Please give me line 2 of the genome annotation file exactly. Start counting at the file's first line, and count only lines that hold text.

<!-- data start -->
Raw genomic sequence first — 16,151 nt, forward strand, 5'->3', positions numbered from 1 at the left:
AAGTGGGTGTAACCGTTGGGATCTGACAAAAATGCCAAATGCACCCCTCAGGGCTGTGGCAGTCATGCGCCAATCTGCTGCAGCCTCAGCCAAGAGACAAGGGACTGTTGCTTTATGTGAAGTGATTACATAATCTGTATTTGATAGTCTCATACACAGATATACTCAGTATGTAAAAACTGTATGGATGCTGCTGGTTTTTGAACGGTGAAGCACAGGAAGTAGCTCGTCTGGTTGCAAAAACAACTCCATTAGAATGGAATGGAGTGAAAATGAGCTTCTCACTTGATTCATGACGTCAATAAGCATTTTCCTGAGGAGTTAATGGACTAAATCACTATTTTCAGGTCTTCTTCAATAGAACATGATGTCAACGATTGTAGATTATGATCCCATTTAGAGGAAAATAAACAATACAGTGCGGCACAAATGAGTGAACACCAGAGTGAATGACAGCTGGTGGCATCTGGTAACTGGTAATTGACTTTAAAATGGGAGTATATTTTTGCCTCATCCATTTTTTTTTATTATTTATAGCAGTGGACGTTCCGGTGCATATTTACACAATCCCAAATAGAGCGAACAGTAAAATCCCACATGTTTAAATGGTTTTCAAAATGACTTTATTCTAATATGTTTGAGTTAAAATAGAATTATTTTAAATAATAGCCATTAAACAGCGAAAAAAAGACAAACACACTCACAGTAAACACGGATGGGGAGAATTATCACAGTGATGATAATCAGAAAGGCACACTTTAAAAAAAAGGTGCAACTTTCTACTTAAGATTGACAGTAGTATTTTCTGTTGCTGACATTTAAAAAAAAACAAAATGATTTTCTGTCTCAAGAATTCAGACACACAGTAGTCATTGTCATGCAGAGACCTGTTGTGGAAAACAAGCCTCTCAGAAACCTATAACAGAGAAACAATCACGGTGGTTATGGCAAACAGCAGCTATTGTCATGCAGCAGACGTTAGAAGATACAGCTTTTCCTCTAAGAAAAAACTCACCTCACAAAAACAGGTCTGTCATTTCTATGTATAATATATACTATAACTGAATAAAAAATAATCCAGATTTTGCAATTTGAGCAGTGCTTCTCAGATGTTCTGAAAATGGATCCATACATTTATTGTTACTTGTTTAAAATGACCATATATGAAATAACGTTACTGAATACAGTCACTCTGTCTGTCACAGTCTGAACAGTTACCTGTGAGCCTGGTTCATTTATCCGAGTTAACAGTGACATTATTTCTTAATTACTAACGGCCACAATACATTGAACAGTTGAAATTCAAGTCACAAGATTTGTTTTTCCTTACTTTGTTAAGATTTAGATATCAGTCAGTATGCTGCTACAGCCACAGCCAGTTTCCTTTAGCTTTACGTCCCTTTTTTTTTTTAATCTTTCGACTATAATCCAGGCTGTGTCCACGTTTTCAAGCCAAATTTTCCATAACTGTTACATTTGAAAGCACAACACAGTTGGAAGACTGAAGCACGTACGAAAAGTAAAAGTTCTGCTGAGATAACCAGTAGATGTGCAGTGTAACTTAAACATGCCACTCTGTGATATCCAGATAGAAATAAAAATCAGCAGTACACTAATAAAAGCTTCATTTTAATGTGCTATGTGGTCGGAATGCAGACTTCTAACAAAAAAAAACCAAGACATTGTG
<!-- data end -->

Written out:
AAGTGGGTGTAACCGTTGGGATCTGACAAAAATGCCAAATGCACCCCTCAGGGCTGTGGCAGTCATGCGCCAATCTGCTGCAGCCTCAGCCAAGAGACAAGGGACTGTTGCTTTATGTGAAGTGATTACATAATCTGTATTTGATAGTCTCATACACAGATATACTCAGTATGTAAAAACTGTATGGATGCTGCTGGTTTTTGAACGGTGAAGCACAGGAAGTAGCTCGTCTGGTTGCAAAAACAACTCCATTAGAATGGAATGGAGTGAAAATGAGCTTCTCACTTGATTCATGACGTCAATAAGCATTTTCCTGAGGAGTTAATGGACTAAATCACTATTTTCAGGTCTTCTTCAATAGAACATGATGTCAACGATTGTAGATTATGATCCCATTTAGAGGAAAATAAACAATACAGTGCGGCACAAATGAGTGAACACCAGAGTGAATGACAGCTGGTGGCATCTGGTAACTGGTAATTGACTTTAAAATGGGAGTATATTTTTGCCTCATCCATTTTTTTTTATTATTTATAGCAGTGGACGTTCCGGTGCATATTTACACAATCCCAAATAGAGCGAACAGTAAAATCCCACATGTTTAAATGGTTTTCAAAATGACTTTATTCTAATATGTTTGAGTTAAAATAGAATTATTTTAAATAATAGCCATTAAACAGCGAAAAAAAGACAAACACACTCACAGTAAACACGGATGGGGAGAATTATCACAGTGATGATAATCAGAAAGGCACACTTTAAAAAAAAGGTGCAACTTTCTACTTAAGATTGACAGTAGTATTTTCTGTTGCTGACATTTAAAAAAAAACAAAATGATTTTCTGTCTCAAGAATTCAGACACACAGTAGTCATTGTCATGCAGAGACCTGTTGTGGAAAACAAGCCTCTCAGAAACCTATAACAGAGAAACAATCACGGTGGTTATGGCAAACAGCAGCTATTGTCATGCAGCAGACGTTAGAAGATACAGCTTTTCCTCTAAGAAAAAACTCACCTCACAAAAACAGGTCTGTCATTTCTATGTATAATATATACTATAACTGAATAAAAAATAATCCAGATTTTGCAATTTGAGCAGTGCTTCTCAGATGTTCTGAAAATGGATCCATACATTTATTGTTACTTGTTTAAAATGACCATATATGAAATAACGTTACTGAATACAGTCACTCTGTCTGTCACAGTCTGAACAGTTACCTGTGAGCCTGGTTCATTTATCCGAGTTAACAGTGACATTATTTCTTAATTACTAACGGCCACAATACATTGAACAGTTGAAATTCAAGTCACAAGATTTGTTTTTCCTTACTTTGTTAAGATTTAGATATCAGTCAGTATGCTGCTACAGCCACAGCCAGTTTCCTTTAGCTTTACGTCCCTTTTTTTTTTTAATCTTTCGACTATAATCCAGGCTGTGTCCACGTTTTCAAGCCAAATTTTCCATAACTGTTACATTTGAAAGCACAACACAGTTGGAAGACTGAAGCACGTACGAAAAGTAAAAGTTCTGCTGAGATAACCAGTAGATGTGCAGTGTAACTTAAACATGCCACTCTGTGATATCCAGATAGAAATAAAAATCAGCAGTACACTAATAAAAGCTTCATTTTAATGTGCTATGTGGTCGGAATGCAGACTTCTAACAAAAAAAAACCAAGACATTGTG